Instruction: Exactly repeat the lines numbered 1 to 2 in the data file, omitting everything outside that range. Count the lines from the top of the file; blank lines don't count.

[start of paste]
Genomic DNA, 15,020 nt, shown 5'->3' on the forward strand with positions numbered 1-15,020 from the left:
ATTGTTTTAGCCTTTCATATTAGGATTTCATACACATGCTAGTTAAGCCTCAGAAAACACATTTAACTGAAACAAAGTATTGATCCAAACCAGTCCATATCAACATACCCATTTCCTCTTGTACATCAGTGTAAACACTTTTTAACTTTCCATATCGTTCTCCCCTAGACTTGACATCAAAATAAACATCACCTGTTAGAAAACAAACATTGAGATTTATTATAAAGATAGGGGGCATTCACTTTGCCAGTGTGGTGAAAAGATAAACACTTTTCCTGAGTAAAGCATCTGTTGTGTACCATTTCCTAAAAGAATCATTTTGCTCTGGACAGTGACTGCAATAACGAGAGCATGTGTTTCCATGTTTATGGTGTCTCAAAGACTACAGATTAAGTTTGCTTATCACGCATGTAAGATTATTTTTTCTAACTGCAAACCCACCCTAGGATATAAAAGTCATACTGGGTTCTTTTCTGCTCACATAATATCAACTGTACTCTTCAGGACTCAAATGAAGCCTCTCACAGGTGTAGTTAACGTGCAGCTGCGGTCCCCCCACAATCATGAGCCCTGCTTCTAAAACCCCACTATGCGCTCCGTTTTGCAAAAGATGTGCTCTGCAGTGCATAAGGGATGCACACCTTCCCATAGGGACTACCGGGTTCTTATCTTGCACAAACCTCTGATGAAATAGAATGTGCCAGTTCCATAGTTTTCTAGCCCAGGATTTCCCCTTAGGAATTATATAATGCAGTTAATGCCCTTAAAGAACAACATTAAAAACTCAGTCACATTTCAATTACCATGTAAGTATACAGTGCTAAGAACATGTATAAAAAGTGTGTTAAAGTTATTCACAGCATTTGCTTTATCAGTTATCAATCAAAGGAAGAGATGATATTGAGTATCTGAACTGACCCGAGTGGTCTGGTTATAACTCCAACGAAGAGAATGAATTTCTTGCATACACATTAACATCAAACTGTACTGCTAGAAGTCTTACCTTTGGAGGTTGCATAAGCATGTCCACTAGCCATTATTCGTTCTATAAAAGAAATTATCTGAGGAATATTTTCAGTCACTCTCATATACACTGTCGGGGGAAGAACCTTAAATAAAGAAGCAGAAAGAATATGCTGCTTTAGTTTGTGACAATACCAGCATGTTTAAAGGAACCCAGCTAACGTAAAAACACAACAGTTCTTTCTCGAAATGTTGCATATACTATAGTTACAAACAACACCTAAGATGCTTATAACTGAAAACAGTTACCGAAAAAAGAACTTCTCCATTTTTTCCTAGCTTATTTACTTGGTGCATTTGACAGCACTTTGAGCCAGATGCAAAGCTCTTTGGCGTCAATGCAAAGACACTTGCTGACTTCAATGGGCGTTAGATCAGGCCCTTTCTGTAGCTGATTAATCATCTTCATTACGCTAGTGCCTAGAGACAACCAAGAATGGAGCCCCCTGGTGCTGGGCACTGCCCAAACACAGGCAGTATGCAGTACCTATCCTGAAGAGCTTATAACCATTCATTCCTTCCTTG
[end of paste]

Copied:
Genomic DNA, 15,020 nt, shown 5'->3' on the forward strand with positions numbered 1-15,020 from the left:
ATTGTTTTAGCCTTTCATATTAGGATTTCATACACATGCTAGTTAAGCCTCAGAAAACACATTTAACTGAAACAAAGTATTGATCCAAACCAGTCCATATCAACATACCCATTTCCTCTTGTACATCAGTGTAAACACTTTTTAACTTTCCATATCGTTCTCCCCTAGACTTGACATCAAAATAAACATCACCTGTTAGAAAACAAACATTGAGATTTATTATAAAGATAGGGGGCATTCACTTTGCCAGTGTGGTGAAAAGATAAACACTTTTCCTGAGTAAAGCATCTGTTGTGTACCATTTCCTAAAAGAATCATTTTGCTCTGGACAGTGACTGCAATAACGAGAGCATGTGTTTCCATGTTTATGGTGTCTCAAAGACTACAGATTAAGTTTGCTTATCACGCATGTAAGATTATTTTTTCTAACTGCAAACCCACCCTAGGATATAAAAGTCATACTGGGTTCTTTTCTGCTCACATAATATCAACTGTACTCTTCAGGACTCAAATGAAGCCTCTCACAGGTGTAGTTAACGTGCAGCTGCGGTCCCCCCACAATCATGAGCCCTGCTTCTAAAACCCCACTATGCGCTCCGTTTTGCAAAAGATGTGCTCTGCAGTGCATAAGGGATGCACACCTTCCCATAGGGACTACCGGGTTCTTATCTTGCACAAACCTCTGATGAAATAGAATGTGCCAGTTCCATAGTTTTCTAGCCCAGGATTTCCCCTTAGGAATTATATAATGCAGTTAATGCCCTTAAAGAACAACATTAAAAACTCAGTCACATTTCAATTACCATGTAAGTATACAGTGCTAAGAACATGTATAAAAAGTGTGTTAAAGTTATTCACAGCATTTGCTTTATCAGTTATCAATCAAAGGAAGAGATGATATTGAGTATCTGAACTGACCCGAGTGGTCTGGTTATAACTCCAACGAAGAGAATGAATTTCTTGCATACACATTAACATCAAACTGTACTGCTAGAAGTCTTACCTTTGGAGGTTGCATAAGCATGTCCACTAGCCATTATTCGTTCTATAAAAGAAATTATCTGAGGAATATTTTCAGTCACTCTCATATACACTGTCGGGGGAAGAACCTTAAATAAAGAAGCAGAAAGAATATGCTGCTTTAGTTTGTGACAATACCAGCATGTTTAAAGGAACCCAGCTAACGTAAAAACACAACAGTTCTTTCTCGAAATGTTGCATATACTATAGTTACAAACAACACCTAAGATGCTTATAACTGAAAACAGTTACCGAAAAAAGAACTTCTCCATTTTTTCCTAGCTTATTTACTTGGTGCATTTGACAGCACTTTGAGCCAGATGCAAAGCTCTTTGGCGTCAATGCAAAGACACTTGCTGACTTCAATGGGCGTTAGATCAGGCCCTTTCTGTAGCTGATTAATCATCTTCATTACGCTAGTGCCTAGAGACAACCAAGAATGGAGCCCCCTGGTGCTGGGCACTGCCCAAACACAGGCAGTATGCAGTACCTATCCTGAAGAGCTTATAACCATTCATTCCTTCCTTG